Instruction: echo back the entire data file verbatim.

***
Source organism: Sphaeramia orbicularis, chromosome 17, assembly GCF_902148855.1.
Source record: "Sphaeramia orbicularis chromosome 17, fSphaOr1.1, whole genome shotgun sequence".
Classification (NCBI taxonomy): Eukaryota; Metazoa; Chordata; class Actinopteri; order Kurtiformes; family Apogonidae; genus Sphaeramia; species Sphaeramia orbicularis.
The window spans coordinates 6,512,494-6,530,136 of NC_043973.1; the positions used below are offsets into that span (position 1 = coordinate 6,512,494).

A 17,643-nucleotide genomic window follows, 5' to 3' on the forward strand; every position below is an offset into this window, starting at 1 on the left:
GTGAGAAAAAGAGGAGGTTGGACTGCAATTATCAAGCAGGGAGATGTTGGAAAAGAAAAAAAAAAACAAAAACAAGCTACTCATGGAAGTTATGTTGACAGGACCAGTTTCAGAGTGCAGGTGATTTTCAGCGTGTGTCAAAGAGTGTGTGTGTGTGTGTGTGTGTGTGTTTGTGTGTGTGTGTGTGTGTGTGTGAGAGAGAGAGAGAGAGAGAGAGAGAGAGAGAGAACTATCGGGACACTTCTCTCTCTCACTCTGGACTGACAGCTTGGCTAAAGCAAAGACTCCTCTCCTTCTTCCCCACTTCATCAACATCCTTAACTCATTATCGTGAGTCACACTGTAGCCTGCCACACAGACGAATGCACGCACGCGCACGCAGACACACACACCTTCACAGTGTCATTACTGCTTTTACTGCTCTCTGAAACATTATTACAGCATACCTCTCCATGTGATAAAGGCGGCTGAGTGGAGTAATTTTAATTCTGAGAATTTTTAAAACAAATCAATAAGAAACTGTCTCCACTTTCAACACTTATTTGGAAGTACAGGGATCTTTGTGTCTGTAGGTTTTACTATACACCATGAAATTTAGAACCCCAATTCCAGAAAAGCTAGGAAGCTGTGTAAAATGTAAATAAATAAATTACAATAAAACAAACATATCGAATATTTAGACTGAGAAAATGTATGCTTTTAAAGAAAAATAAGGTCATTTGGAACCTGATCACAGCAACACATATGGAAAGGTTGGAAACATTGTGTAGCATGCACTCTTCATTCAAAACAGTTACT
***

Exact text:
Source organism: Sphaeramia orbicularis, chromosome 17, assembly GCF_902148855.1.
Source record: "Sphaeramia orbicularis chromosome 17, fSphaOr1.1, whole genome shotgun sequence".
Classification (NCBI taxonomy): Eukaryota; Metazoa; Chordata; class Actinopteri; order Kurtiformes; family Apogonidae; genus Sphaeramia; species Sphaeramia orbicularis.
The window spans coordinates 6,512,494-6,530,136 of NC_043973.1; the positions used below are offsets into that span (position 1 = coordinate 6,512,494).

A 17,643-nucleotide genomic window follows, 5' to 3' on the forward strand; every position below is an offset into this window, starting at 1 on the left:
GTGAGAAAAAGAGGAGGTTGGACTGCAATTATCAAGCAGGGAGATGTTGGAAAAGAAAAAAAAAAACAAAAACAAGCTACTCATGGAAGTTATGTTGACAGGACCAGTTTCAGAGTGCAGGTGATTTTCAGCGTGTGTCAAAGAGTGTGTGTGTGTGTGTGTGTGTGTGTTTGTGTGTGTGTGTGTGTGTGTGTGAGAGAGAGAGAGAGAGAGAGAGAGAGAGAGAGAACTATCGGGACACTTCTCTCTCTCACTCTGGACTGACAGCTTGGCTAAAGCAAAGACTCCTCTCCTTCTTCCCCACTTCATCAACATCCTTAACTCATTATCGTGAGTCACACTGTAGCCTGCCACACAGACGAATGCACGCACGCGCACGCAGACACACACACCTTCACAGTGTCATTACTGCTTTTACTGCTCTCTGAAACATTATTACAGCATACCTCTCCATGTGATAAAGGCGGCTGAGTGGAGTAATTTTAATTCTGAGAATTTTTAAAACAAATCAATAAGAAACTGTCTCCACTTTCAACACTTATTTGGAAGTACAGGGATCTTTGTGTCTGTAGGTTTTACTATACACCATGAAATTTAGAACCCCAATTCCAGAAAAGCTAGGAAGCTGTGTAAAATGTAAATAAATAAATTACAATAAAACAAACATATCGAATATTTAGACTGAGAAAATGTATGCTTTTAAAGAAAAATAAGGTCATTTGGAACCTGATCACAGCAACACATATGGAAAGGTTGGAAACATTGTGTAGCATGCACTCTTCATTCAAAACAGTTACT